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Half Chick: a traditional folk story

The telling of stories round the camp fire or by the hearth has been going on for thousands of years, and some stories have spread far and wide, changing as they go. Here is a charming example that may be new to you.

A traditional folk tale

One traditional folk story that is known across Europe, and has spread to the Americas, is that of “Half Chick”, which is known as Mediopollo in Spain, Demi Coq in France and Half Rooster in New Mexico. The basic theme is: “Don’t underestimate the little guy who can use cunning to win his way through”.

As might be expected, a story that has spread so widely is bound to have thousands of variations, so here is just one of them.

The story of Half Chick

Half Chick was the runt of the clutch, who only grew to be half the size of his brothers and sisters. He found some money and went off to buy some grain from the king. On the way to the royal palace he walked beside the river, who asked him where he was going. River was bored, just running along all day, so he asked if he could come to the palace too. Half Chick agreed, so River squeezed up very small and hid in Half Chick’s bottom.

At the palace the king listened to Half Chick and said he would fetch the grain for him, but he wanted the money first. However, he had no intention of giving Half Chick anything, so, having taken the money, he sent Half Chick round to where the king’s chickens were, to stay the night. He was quite sure that his full-sized chickens would make short work of Half Chick.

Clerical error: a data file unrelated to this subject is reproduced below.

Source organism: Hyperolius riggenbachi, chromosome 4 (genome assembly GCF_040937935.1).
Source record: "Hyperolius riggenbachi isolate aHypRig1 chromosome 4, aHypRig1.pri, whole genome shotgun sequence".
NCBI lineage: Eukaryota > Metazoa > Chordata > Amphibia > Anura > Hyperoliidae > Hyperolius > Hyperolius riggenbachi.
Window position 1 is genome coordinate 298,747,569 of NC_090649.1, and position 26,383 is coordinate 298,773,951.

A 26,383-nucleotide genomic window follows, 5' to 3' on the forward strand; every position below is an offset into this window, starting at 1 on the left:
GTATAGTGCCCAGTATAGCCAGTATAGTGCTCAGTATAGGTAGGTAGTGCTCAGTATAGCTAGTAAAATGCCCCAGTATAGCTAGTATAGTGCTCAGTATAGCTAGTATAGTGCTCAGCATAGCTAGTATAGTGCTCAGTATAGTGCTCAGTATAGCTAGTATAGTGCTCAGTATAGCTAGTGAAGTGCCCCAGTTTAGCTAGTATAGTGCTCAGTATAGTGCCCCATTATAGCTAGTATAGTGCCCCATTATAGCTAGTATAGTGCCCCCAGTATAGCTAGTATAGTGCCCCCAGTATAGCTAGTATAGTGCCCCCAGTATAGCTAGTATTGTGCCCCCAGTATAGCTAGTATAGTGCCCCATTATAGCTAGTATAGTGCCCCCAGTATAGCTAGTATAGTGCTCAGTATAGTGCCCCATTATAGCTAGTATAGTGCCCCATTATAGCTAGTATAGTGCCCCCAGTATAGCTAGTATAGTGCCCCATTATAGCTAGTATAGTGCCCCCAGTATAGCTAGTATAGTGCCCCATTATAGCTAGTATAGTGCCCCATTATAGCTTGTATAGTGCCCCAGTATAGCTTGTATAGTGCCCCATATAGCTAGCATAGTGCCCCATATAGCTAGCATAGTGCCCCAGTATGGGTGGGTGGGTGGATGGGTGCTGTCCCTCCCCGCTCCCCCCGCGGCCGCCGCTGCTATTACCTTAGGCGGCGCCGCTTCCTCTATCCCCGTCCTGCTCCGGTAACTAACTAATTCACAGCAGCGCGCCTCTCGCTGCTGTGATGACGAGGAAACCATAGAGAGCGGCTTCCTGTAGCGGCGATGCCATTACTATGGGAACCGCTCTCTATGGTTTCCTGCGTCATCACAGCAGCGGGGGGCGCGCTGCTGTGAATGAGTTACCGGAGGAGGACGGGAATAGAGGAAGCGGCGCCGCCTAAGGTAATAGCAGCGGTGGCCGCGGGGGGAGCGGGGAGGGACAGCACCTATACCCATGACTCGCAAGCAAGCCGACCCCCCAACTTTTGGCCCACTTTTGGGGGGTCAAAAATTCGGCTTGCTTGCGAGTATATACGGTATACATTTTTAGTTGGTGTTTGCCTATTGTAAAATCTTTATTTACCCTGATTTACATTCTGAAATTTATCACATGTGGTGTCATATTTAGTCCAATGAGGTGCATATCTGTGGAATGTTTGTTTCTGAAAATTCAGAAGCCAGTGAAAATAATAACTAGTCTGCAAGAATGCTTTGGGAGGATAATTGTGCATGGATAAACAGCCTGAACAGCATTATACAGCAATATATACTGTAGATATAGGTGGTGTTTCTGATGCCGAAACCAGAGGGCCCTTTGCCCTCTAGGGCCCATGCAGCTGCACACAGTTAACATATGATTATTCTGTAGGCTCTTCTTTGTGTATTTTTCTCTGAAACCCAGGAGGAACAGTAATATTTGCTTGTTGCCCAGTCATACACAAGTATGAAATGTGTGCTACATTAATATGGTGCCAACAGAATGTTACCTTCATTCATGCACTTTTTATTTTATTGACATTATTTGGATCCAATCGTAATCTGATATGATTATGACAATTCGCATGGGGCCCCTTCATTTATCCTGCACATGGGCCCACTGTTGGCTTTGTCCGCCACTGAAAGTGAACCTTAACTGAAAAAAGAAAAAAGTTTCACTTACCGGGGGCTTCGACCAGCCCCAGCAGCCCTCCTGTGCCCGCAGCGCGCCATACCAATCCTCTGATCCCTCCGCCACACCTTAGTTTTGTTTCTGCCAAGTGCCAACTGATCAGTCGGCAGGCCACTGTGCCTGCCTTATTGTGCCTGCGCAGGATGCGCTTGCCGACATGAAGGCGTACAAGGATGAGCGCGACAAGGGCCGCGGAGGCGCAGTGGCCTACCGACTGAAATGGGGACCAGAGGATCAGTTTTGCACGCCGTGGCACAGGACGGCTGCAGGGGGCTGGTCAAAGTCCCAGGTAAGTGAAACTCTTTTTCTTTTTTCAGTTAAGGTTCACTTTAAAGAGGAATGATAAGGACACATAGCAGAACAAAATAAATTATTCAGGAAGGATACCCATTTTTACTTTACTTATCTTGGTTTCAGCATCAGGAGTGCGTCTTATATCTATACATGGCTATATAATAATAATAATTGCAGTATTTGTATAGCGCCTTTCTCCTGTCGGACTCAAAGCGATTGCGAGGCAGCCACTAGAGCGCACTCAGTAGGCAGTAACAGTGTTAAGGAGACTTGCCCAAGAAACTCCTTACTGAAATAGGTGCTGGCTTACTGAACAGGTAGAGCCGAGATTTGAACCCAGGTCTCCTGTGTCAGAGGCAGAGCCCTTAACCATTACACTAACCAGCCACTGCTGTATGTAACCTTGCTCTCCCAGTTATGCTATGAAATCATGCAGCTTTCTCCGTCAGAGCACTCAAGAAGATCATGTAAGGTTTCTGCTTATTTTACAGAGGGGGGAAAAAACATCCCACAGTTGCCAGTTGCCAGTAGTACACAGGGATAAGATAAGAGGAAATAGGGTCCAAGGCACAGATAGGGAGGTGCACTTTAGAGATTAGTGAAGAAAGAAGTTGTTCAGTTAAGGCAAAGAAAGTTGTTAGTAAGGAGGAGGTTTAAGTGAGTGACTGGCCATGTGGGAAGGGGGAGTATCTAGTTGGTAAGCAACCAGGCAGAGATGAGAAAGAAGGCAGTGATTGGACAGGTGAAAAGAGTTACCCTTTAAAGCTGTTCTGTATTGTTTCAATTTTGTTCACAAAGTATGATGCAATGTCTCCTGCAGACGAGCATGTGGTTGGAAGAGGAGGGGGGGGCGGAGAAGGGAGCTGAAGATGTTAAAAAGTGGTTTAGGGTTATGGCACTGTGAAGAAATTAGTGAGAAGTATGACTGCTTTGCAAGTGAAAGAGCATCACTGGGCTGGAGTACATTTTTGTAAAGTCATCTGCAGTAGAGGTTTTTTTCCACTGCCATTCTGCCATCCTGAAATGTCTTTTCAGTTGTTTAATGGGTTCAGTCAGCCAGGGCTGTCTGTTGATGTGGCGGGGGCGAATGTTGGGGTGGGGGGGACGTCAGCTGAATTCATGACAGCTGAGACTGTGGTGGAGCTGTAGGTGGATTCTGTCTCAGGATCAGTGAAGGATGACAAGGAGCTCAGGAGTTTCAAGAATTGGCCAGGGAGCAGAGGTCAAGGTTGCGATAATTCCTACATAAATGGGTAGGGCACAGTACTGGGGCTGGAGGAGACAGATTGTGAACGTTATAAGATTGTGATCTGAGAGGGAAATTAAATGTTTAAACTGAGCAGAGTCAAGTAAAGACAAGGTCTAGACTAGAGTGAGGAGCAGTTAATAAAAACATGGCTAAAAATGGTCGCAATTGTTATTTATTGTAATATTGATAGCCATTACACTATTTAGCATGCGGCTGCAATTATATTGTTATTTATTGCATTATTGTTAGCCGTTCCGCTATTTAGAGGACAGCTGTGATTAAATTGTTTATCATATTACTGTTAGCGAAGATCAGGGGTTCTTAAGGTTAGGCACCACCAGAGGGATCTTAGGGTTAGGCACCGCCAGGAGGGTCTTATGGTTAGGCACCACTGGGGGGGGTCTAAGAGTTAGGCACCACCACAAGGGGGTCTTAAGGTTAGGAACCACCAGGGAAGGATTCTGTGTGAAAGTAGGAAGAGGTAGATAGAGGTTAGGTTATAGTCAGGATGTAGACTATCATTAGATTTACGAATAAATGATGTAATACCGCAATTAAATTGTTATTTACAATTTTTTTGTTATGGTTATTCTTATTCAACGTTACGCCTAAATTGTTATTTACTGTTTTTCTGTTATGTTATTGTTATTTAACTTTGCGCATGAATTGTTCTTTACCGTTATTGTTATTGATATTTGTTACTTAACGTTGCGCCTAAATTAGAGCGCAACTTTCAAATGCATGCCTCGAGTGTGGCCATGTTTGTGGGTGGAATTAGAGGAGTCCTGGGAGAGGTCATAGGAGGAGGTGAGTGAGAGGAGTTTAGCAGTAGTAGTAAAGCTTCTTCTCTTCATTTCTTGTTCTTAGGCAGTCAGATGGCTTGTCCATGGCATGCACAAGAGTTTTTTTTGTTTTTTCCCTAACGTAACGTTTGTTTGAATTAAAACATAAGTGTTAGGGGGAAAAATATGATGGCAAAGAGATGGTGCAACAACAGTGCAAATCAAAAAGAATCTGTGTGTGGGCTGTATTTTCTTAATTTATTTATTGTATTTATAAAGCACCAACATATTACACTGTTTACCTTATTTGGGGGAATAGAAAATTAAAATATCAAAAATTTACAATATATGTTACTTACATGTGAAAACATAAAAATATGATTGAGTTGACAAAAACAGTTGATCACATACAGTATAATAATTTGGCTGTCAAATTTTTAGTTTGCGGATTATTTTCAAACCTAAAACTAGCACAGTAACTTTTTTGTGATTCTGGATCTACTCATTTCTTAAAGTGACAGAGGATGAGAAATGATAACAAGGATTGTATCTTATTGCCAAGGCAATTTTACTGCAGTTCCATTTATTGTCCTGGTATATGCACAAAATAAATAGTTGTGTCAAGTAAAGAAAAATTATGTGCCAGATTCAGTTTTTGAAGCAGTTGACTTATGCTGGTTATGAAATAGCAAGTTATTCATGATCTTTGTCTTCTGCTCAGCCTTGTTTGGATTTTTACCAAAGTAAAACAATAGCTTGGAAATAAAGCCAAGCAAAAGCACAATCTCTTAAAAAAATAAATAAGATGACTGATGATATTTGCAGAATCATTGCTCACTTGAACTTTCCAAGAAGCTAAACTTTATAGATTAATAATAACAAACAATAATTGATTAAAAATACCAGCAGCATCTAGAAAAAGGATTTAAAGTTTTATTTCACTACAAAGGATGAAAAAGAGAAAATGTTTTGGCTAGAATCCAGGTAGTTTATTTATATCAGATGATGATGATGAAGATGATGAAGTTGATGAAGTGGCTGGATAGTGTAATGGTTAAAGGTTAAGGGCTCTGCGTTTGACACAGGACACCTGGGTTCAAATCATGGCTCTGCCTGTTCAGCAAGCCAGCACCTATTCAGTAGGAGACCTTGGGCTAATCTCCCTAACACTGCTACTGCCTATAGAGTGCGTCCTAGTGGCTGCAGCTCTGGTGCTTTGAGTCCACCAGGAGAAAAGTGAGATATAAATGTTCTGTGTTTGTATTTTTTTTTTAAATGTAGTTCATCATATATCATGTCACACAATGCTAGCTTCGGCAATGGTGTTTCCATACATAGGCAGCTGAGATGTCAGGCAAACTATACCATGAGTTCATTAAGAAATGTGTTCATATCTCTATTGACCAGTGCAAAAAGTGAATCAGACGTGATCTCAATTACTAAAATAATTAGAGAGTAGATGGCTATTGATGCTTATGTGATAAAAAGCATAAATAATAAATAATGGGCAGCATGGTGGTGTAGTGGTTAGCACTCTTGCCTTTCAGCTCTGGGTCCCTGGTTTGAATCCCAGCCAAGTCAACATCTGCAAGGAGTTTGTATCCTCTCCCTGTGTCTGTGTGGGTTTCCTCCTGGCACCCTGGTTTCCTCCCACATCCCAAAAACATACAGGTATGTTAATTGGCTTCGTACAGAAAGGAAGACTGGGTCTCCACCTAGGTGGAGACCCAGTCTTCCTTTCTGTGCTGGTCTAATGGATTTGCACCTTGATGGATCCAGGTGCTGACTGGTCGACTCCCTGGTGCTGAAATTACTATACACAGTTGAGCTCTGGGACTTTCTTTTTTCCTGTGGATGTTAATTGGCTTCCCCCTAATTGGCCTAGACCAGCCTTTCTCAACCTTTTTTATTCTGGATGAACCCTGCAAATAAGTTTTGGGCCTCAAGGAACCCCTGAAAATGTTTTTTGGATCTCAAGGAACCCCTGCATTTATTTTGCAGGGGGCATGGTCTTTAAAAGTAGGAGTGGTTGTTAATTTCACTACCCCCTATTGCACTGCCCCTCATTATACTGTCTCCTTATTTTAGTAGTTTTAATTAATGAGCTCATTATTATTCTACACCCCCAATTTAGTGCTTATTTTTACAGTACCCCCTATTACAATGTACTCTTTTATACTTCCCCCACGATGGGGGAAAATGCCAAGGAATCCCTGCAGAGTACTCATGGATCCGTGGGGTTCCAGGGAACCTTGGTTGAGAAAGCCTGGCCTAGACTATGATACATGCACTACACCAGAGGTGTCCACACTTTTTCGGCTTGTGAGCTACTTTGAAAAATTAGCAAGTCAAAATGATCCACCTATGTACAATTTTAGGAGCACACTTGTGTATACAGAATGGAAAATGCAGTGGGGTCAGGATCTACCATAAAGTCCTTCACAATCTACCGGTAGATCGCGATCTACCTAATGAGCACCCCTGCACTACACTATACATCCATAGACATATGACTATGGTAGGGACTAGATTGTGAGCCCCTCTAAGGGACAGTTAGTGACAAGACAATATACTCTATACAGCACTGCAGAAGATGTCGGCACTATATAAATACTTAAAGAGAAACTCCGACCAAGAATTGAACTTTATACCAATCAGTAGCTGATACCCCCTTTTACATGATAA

The king hadn’t reckoned with Half Chick, though. On the way to the chicken shed Half Chick spotted Fox coming along. Fox saw Half Chick and rushed up, thinking that there was a tasty morsel to be had. But Half Chick said to Fox, “Why eat me when there are lots of fat chickens in this shed?  If I hold this loose plank out of the way you can get in and have a real feast”. And that is what happened.

The next night the king sent Half Chick to stay in his stable with his prize horses, being quite sure that they would trample Half Chick to death. But Half Chick saw Wolf and said to him, “Why don’t you help yourself to some lovely horsemeat? My friend Fox will open the door for you, because it’s too heavy for me. So Wolf rushed in and killed all the king’s horses.

The king was infuriated and had Half Chick thrown into the oven in the palace kitchen. Neither Fox nor Wolf could help him out of this predicament, but he had one powerful friend left. This was River, who was still hiding in Half Chick’s bottom. Half Chick let River out, who not only extinguished the fire in the oven but also flooded half the palace.

The king then gave in and sent Half Chick away with all the grain he wanted as well as refunding all his money. Fox and Wolf helped him carry the grain to where River had a boat waiting to take him home.

The story therefore has two morals – not only the one mentioned above but also: “Make powerful friends who can help you when you most need them”!

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